One of the most interesting aspects of the “Sunday Bloody Sunday” lyric is the fact that not too many popular songs are able to express such a profound, politically-driven theme without sacrificing the “entertainment” value which most people expect from pop music. In order to maintain a pop-music idiom, Bono’s lyrics are necessarily non-specific, and avoid mentioning any specific conflict or specific race ort nation.
It’s easy to imagine how the song’s impact might have been blunted behind a direct and specific addressing of, say, the enduring British and Irish conflict in Northern Ireland; had the band come out singing about any specific conflict, it would have been unavoidable that those who heard the song felt it advocated one side over the other. Lack of specificity allows the band to create a lyric which expresses a universal, anti-war theme.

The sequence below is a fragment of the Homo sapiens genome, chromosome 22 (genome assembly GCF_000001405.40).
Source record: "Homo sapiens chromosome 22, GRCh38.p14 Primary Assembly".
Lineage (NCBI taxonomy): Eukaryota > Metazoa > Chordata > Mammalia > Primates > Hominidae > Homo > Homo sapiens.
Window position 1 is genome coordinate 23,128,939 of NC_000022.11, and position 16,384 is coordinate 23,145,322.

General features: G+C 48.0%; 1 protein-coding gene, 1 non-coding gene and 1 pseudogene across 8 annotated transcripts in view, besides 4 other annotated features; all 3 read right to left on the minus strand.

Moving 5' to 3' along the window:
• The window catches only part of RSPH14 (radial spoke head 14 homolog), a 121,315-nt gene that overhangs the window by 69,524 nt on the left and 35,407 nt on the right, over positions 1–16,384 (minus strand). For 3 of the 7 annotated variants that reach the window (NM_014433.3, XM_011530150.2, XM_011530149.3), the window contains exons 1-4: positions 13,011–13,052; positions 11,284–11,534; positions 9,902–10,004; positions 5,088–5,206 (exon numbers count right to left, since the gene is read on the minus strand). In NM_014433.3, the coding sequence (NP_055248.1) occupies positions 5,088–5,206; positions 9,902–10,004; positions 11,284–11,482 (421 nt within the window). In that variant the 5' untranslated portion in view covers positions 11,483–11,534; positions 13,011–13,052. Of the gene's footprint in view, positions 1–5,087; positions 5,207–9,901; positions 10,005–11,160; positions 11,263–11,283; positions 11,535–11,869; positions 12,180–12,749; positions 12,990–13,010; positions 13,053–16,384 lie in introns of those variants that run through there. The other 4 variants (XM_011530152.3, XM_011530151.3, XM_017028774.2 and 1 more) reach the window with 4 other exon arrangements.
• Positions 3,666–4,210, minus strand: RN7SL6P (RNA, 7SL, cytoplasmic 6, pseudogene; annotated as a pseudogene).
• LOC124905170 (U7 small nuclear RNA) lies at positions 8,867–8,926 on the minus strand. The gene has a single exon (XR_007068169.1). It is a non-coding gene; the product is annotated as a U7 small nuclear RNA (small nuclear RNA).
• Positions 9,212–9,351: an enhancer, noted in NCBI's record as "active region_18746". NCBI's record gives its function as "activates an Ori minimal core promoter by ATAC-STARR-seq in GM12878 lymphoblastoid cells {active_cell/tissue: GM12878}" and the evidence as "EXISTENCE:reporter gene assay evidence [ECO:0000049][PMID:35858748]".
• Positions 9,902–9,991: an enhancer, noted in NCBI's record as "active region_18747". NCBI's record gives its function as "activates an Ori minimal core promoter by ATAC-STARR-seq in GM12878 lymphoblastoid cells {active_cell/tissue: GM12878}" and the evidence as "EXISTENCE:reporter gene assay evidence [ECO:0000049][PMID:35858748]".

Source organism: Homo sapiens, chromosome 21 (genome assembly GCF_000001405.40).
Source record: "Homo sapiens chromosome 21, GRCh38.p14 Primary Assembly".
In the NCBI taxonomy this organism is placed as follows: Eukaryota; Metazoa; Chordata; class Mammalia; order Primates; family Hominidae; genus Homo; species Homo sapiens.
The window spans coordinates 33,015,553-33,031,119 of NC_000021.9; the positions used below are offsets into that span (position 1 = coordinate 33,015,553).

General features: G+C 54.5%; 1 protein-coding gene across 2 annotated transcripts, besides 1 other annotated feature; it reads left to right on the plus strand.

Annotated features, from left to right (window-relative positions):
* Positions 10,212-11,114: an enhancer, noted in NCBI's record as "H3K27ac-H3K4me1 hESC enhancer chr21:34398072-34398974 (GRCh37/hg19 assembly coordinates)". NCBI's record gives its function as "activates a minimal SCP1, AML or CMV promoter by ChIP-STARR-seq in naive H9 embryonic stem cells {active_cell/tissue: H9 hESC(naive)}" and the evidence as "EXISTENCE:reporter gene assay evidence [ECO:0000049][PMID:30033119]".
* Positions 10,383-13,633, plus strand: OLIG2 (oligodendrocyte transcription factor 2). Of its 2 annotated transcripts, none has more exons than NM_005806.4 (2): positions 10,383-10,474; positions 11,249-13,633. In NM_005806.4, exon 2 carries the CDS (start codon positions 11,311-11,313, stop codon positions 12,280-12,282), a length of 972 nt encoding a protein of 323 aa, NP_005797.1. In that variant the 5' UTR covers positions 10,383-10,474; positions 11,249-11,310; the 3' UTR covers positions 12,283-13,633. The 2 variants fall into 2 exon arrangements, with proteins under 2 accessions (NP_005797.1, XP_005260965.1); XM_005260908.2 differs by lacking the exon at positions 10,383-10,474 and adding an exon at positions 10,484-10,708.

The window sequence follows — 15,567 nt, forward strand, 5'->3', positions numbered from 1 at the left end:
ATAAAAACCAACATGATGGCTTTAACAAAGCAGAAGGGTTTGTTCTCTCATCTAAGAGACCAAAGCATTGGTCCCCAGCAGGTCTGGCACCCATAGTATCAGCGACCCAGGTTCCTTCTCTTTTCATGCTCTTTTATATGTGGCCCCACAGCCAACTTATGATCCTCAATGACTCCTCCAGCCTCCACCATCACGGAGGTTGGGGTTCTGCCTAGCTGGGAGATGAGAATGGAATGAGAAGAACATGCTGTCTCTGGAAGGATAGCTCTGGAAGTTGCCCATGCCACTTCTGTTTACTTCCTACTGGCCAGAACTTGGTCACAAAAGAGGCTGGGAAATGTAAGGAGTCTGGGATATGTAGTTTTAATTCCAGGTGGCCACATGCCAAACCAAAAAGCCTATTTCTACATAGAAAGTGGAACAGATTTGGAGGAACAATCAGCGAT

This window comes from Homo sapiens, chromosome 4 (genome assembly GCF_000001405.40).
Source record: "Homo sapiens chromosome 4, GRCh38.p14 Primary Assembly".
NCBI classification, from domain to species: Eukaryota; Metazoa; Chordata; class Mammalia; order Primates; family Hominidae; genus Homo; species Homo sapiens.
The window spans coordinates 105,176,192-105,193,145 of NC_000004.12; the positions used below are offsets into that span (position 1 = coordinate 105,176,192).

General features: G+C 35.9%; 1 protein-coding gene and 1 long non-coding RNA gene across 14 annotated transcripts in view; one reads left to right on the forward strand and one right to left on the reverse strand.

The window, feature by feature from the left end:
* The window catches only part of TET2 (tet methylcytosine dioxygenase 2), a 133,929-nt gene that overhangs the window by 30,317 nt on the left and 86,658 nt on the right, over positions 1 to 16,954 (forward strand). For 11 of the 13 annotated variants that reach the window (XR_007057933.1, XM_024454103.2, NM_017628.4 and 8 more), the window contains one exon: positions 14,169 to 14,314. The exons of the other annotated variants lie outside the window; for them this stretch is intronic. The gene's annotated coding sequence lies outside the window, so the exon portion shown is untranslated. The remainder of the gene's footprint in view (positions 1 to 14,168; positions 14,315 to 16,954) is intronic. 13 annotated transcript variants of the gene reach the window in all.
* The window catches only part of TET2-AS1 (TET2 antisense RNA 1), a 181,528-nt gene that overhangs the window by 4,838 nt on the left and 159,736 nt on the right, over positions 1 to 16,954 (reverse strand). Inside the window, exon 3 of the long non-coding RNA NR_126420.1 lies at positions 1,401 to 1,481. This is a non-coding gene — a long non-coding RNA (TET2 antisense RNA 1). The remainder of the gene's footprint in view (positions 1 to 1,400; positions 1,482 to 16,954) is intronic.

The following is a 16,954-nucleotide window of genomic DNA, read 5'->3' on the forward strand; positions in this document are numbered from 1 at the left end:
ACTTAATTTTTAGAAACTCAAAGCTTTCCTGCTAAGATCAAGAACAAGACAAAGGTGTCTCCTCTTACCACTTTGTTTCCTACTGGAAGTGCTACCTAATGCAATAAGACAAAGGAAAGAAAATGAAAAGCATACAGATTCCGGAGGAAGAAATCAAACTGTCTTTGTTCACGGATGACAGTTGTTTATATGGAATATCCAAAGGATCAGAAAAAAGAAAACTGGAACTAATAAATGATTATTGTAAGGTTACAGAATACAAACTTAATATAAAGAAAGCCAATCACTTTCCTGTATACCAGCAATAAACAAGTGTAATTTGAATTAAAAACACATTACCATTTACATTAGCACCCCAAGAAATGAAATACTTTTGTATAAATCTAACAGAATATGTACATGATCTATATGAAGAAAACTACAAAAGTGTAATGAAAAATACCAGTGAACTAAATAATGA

The lyrics of “Sunday Bloody Sunday” when examined closely are really only a series of conventional platitudes, sung emotionally and with a driving musical arrangement, like an anthem, behind them. However, the lyrics, alone, convey little more than the expected emotional and imagistic range that one associates immediately with any anti-war expression. The second verse of the song generates an image of war and the suffering that war creates, but this image is in no way novel or inventive; rather it is so conventional as to be almost archetypal:
Broken bottles under childrens feet Bodies strewn across the dead end street But I wont heed the battle call It puts my back up Puts my back up against the wall (Sunday bloody Sunday) The understated, by always evident, religious sentiment of the lyrics enables the anti-war theme to move even deeper towards an archetypal anthem. The idea is that behind all of the war and destruction and hatred is… love.
And it is a love that puts humanity in contact with God just as war puts humanity in conflict with themselves and with nature. The subtlety of the almost pedestrian lyric comes alive when the words express the potential unity of humanity: “cause tonight… we can be as one/ Tonight… / Tonight… ” (Sunday Bloody Sunday) and it is the sudden reversal from conflict to hoped-for unity that marks the most notable emotional shift in the lyrics and in the song as a whole.